Canadian businesses squeezed more out of their workers last year than in any year since 2005, but they remained less competitive than their U.S. counterparts as Canada's strong currency pushed up labour costs.
Productivity - a measure of how much is produced for each hour worked - rose 0.5 per cent in the fourth quarter of last year, beating the market forecast of a 0.2 per cent gain and just slightly below the U.S. 0.6-per-cent gain.
For the year as a whole, Canadian productivity increased 1.4 per cent but lagged the comparable U.S. rate of 3.8 per cent.
"Productivity growth in Canada still trails that of the United States significantly," said Scotia Capital economists Derek Holt, Gorica Djeric and Sarah Howcroft in a note to clients.
"Given that Canada has fully recovered job losses suffered during the downturn, GDP growth will be reliant on productivity picking up going forward," they said.
Productivity has been weighing on the Bank of Canada as it keeps interest-rate rises on hold pending further proof the economic recovery is entrenched.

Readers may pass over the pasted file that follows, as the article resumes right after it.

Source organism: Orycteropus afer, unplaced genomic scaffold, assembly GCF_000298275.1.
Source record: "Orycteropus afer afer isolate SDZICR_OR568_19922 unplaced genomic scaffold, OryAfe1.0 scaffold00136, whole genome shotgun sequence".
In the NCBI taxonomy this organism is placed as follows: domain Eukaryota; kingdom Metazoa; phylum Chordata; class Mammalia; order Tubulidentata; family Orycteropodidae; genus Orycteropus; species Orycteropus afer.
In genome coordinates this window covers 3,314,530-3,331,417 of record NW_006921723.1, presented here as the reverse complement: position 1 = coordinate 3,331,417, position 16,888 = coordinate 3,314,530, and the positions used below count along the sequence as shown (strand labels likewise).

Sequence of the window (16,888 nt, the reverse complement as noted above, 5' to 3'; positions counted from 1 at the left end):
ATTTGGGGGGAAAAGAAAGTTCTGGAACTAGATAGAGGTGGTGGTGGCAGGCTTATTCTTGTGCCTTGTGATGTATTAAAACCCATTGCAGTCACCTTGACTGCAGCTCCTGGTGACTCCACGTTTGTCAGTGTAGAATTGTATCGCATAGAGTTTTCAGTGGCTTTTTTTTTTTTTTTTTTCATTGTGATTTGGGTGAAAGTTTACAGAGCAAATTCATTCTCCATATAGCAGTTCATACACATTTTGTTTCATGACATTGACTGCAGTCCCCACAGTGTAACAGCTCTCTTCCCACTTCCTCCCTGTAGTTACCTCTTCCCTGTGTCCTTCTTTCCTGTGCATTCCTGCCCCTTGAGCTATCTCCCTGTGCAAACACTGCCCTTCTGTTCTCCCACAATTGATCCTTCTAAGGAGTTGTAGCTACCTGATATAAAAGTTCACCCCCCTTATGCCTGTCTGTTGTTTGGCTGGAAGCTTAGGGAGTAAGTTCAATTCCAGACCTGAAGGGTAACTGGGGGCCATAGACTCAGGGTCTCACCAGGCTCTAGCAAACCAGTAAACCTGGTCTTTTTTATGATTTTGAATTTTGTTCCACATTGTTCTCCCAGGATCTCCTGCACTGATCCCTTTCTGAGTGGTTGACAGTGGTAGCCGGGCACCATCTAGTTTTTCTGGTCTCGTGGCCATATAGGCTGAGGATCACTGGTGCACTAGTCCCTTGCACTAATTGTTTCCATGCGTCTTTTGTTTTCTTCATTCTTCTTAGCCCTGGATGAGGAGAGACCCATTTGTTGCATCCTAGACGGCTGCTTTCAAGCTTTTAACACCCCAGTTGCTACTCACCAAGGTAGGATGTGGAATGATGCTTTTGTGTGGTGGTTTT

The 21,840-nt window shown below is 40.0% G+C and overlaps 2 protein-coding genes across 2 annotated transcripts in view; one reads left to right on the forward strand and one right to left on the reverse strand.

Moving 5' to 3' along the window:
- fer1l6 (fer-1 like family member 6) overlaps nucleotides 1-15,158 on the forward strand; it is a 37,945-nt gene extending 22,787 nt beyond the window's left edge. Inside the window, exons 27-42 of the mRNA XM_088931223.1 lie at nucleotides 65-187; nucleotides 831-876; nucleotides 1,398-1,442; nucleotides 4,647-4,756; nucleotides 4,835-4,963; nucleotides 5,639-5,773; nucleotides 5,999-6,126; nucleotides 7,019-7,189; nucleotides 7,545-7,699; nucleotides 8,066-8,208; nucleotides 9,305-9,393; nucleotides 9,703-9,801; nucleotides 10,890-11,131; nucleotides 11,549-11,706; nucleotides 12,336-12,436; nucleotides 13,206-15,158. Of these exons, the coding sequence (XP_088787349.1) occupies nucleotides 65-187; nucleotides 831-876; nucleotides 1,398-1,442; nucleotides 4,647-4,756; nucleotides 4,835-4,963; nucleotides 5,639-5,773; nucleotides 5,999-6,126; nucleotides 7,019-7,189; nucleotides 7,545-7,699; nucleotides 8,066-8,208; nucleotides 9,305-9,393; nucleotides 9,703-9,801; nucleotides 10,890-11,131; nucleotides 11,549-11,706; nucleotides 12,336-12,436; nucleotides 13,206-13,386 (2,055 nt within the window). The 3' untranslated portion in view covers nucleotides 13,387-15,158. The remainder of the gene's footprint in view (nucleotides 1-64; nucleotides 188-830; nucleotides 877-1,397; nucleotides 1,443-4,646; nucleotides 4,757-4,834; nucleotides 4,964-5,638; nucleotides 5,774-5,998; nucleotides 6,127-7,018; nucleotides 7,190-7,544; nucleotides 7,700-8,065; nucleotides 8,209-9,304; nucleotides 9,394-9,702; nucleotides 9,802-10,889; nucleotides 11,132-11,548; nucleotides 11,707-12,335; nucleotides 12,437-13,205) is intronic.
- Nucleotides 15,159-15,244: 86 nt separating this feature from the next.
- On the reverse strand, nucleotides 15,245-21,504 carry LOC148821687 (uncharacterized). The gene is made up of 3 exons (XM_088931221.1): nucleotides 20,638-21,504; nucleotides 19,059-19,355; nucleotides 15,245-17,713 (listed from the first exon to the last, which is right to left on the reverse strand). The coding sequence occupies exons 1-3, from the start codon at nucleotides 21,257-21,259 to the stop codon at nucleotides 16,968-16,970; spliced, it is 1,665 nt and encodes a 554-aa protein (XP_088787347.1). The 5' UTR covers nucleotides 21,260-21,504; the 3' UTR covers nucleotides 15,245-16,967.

On March 1, the bank cited "Canada's poor relative productivity performance" and currency appreciation as the two main factors hampering an export recovery, which would rely heavily on U.S. demand. Central bank research shows the Canada-U.S. productivity gap widening in recent years.
The fourth-quarter data's impact on markets was overshadowed by the possibility of a nuclear catastrophe in Japan, which pushed the Canadian dollar to its lowest level since Feb. 11 and caused stocks to fall.
Canadian businesses expanded output by 0.9 per cent in the fourth quarter, while the number of hours worked rose 0.4 per cent.
The services industry saw productivity jump 0.8 per cent, outpacing the goods-producing industries for the first time since late 2009, with retail trade, wholesale trade and finance leading the way. The goods-producing sector recorded a 0.3 per cent drop.
The sharp appreciation of the Canadian dollar against the U.S. dollar made Canadian businesses appear less competitive than their U.S. counterparts in terms of production costs.
When measured in U.S. dollars, Canadian labour costs per unit leaped 3.2 per cent in the fourth quarter versus a 0.1 per cent decline for U.S. businesses. In 2010 as a whole, Canadian labour costs ballooned by 11.1 per cent, while costs fell 1.5 per cent south of the border.
Scotia Capital said data so far suggest the possibility of a weaker productivity reading in the first quarter of this year because of a decline in hours worked.